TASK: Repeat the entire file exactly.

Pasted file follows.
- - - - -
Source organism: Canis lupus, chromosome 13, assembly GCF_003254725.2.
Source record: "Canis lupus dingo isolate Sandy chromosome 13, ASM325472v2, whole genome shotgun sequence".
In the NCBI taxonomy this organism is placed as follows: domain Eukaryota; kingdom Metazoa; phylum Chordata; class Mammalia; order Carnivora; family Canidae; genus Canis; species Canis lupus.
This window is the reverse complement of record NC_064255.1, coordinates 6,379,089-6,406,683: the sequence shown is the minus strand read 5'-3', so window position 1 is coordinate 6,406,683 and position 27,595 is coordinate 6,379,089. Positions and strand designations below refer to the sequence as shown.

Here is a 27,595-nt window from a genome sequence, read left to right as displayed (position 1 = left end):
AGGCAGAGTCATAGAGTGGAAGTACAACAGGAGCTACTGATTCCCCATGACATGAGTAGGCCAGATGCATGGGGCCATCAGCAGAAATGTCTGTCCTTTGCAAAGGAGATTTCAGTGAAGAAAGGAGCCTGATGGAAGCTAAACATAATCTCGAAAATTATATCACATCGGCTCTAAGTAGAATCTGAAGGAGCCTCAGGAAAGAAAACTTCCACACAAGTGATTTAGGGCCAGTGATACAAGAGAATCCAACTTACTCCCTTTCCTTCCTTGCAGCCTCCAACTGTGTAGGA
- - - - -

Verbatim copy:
Source organism: Canis lupus, chromosome 13, assembly GCF_003254725.2.
Source record: "Canis lupus dingo isolate Sandy chromosome 13, ASM325472v2, whole genome shotgun sequence".
In the NCBI taxonomy this organism is placed as follows: domain Eukaryota; kingdom Metazoa; phylum Chordata; class Mammalia; order Carnivora; family Canidae; genus Canis; species Canis lupus.
This window is the reverse complement of record NC_064255.1, coordinates 6,379,089-6,406,683: the sequence shown is the minus strand read 5'-3', so window position 1 is coordinate 6,406,683 and position 27,595 is coordinate 6,379,089. Positions and strand designations below refer to the sequence as shown.

Here is a 27,595-nt window from a genome sequence, read left to right as displayed (position 1 = left end):
AGGCAGAGTCATAGAGTGGAAGTACAACAGGAGCTACTGATTCCCCATGACATGAGTAGGCCAGATGCATGGGGCCATCAGCAGAAATGTCTGTCCTTTGCAAAGGAGATTTCAGTGAAGAAAGGAGCCTGATGGAAGCTAAACATAATCTCGAAAATTATATCACATCGGCTCTAAGTAGAATCTGAAGGAGCCTCAGGAAAGAAAACTTCCACACAAGTGATTTAGGGCCAGTGATACAAGAGAATCCAACTTACTCCCTTTCCTTCCTTGCAGCCTCCAACTGTGTAGGA